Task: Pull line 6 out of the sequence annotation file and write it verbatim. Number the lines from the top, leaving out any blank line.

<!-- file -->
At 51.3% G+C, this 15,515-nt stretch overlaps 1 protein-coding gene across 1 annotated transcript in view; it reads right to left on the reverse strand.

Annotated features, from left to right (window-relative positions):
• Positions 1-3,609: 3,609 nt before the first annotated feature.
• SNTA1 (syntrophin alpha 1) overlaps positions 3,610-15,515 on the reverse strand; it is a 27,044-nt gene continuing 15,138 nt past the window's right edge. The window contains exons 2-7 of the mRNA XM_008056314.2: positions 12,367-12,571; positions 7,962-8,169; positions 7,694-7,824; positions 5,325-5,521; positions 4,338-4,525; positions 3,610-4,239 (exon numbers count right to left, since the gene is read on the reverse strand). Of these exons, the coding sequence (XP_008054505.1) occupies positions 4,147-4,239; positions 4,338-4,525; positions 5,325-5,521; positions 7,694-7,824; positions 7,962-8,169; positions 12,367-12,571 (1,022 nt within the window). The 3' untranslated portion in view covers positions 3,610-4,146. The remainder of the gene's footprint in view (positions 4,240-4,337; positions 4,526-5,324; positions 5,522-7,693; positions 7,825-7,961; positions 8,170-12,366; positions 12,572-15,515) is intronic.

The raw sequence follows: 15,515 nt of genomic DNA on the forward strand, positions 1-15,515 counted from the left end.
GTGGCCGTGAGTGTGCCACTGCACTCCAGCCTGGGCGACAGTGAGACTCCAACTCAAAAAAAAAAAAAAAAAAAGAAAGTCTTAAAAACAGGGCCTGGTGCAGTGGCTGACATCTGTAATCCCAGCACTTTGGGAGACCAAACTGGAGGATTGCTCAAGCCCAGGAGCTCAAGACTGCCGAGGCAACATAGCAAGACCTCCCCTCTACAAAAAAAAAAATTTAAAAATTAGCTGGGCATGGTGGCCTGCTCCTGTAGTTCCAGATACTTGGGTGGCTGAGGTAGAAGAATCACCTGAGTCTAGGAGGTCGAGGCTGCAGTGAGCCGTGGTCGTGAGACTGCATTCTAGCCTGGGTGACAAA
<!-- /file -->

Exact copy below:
GTGGCCGTGAGTGTGCCACTGCACTCCAGCCTGGGCGACAGTGAGACTCCAACTCAAAAAAAAAAAAAAAAAAAGAAAGTCTTAAAAACAGGGCCTGGTGCAGTGGCTGACATCTGTAATCCCAGCACTTTGGGAGACCAAACTGGAGGATTGCTCAAGCCCAGGAGCTCAAGACTGCCGAGGCAACATAGCAAGACCTCCCCTCTACAAAAAAAAAAATTTAAAAATTAGCTGGGCATGGTGGCCTGCTCCTGTAGTTCCAGATACTTGGGTGGCTGAGGTAGAAGAATCACCTGAGTCTAGGAGGTCGAGGCTGCAGTGAGCCGTGGTCGTGAGACTGCATTCTAGCCTGGGTGACAAA